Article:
Archive for February, 2013

2013 CentriKid Prep #7: Planning your Parent Meeting

The time is here to start scheduling your parent meetings and informing parents on all of the details about your week at CentriKid!

Here are some specifics you’ll want to remember:

• Share your plan for how you will be getting to camp and how you will be returning home. Include lunch plans, times to drop off/pick up their camper, etc.
• Share camp address for letters from home (found on page 4 of your group leader information/on your location page on this website).
• Collect photo and DVD orders ($6/group pic, $30/End of the Week DVD)
• Have them bring their insurance cards and the completed release form for each camper.
• Have a notary at your meeting so that release forms can be notarized. Only one form needs to be notarized, but you will want to bring a copy of that form with you to camp (just copy them all after they are notarized). You will turn in the orginals to CentriKid during Check-In and will keep the copy. Make sure every participant has one, even sponsors.
• Pass out and go over the Parent Packet (starting on page 18 of Group Leader Information) with parents.

Use the parent meeting as a time to answer all questions parents might have about CentriKid. For a more detailed plan of what to talk about at your parent meetings, go to page 16 of Group Leader Information.

Declaring God’s Promises

The Spirit of the Sovereign LORD is on me, because the LORD has anointed me to preach good news to the poor. He has sent me to bind up the brokenhearted, to proclaim freedom for the captives and release from darkness for the prisoners, to proclaim the year of the LORD’s favor and the day of vengeance of our God, to comfort all who mourn, and provide for those who grieve in Zion—to bestow on them a crown of beauty instead of ashes, the oil of gladness instead of mourning, and a garment of praise instead of a spirit of despair. They will be called oaks of righteousness, a planting of the LORD for the display of his splendor.

Isaiah 61:1-3

God’s many promises and His faithfulness to keep those promises never stop amazing me. In just a matter of three verses in Isaiah, God promises that the Messiah is coming to preach good news to the poor, bind up the brokenhearted, proclaim freedom for the captives, release from darkness for the prisoners, comfort all who mourn, provide for those who grieve. He promises to bestow on them a crown of beauty instead of ashes, the oil of gladness instead of mourning, and a garment of praise instead of a spirit of despair. And then, after all of that, He says that these people, who were once poor, broken, and captives, will now be called oaks of righteousness that display His splendor.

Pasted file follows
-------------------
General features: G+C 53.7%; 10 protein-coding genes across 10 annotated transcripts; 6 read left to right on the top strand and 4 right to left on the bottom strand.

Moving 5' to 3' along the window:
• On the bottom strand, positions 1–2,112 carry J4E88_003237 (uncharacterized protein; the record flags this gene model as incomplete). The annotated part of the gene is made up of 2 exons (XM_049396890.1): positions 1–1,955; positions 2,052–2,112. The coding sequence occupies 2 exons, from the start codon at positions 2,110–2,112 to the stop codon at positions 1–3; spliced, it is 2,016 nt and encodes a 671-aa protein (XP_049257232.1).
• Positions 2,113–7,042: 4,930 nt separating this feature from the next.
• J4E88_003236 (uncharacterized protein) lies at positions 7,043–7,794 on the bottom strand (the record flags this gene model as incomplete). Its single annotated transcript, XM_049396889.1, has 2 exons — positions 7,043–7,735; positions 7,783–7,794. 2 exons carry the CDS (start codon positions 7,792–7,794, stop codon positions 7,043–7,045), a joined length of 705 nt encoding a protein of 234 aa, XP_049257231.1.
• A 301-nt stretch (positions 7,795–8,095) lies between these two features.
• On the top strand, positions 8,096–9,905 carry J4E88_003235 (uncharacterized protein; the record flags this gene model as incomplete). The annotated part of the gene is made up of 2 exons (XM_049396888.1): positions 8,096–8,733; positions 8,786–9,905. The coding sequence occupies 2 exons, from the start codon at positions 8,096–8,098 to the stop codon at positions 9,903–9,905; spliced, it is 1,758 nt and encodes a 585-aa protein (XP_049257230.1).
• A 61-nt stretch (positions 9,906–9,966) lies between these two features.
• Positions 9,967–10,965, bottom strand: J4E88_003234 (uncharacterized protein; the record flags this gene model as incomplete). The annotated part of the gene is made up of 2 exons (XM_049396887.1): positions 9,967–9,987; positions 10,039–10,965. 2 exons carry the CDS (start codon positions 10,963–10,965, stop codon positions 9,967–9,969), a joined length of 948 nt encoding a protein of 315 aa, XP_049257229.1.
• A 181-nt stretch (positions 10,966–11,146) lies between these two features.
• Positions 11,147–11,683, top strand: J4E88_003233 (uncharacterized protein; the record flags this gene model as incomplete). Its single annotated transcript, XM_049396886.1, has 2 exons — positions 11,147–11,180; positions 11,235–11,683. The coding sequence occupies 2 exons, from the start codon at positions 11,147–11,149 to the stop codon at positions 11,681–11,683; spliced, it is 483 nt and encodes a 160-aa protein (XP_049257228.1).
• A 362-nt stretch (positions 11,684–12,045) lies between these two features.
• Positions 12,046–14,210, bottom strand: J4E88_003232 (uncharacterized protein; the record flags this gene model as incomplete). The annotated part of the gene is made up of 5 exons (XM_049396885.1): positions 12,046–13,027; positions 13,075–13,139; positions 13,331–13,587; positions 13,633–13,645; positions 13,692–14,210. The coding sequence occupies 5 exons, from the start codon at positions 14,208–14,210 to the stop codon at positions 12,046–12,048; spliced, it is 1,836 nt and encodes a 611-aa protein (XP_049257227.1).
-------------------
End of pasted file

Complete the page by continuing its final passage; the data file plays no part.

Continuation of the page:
Can we all just let that sink in for a minute? These three verses are packed with promises from God that fill us with hope and joy and leave us completely in awe of the One who provides these.

Not only should these promises leave us thankful for our own freedom, but we should also be overwhelmed with the desire to declare these promises to those who remain poor and broken. We’ve all mourned before and we’ve all been held captive by our own sin, but we have been set free, and we must not forget just how much of a miracle this is.

Are we declaring God’s promises to those who don’t know Him? Are we living as oaks of righteousness and displaying His splendor, or are we living as if we have not been redeemed and have not been set free? God sent His only Son to preach good news to the poor and to release prisoners from the darkness. Receiving this freedom shouldn’t be enough for us – we should long to share God’s grace and love with others.

Take time today to thank God for the freedom He has given you and to ask Him for opportunities to share this wonderful, undeserved freedom with those around you who are still being held captive. Go forward in boldness and confidence because you have been called an oak of righteousness, and the Lord’s splendor is displayed in you.





2013 CentriKid Prep #6: Spiritual Focus

This summer as we dive into Out of This World: Where God is Always With Us, we will focus on various passages of Scripture and the life of Jesus as we learn the different ways that God has been, is, and will always be with us.

We will use our key verse, Revelation 21:3 to drive the conversation about God’s presence among us.

“God’s dwelling is with humanity, and He will live with them. They will be His people, and God Himself will be with them and be their God.” –Revelation 21:3

Here’s a brief overview of what campers will study each day:

Day 1: God with us from the beginning: Creation- We will take a look at God’s creation story and how humanity, or people, fit into that. God created people because He wanted a relationship with them. God has been with us from the beginning and promises to be with His people forever.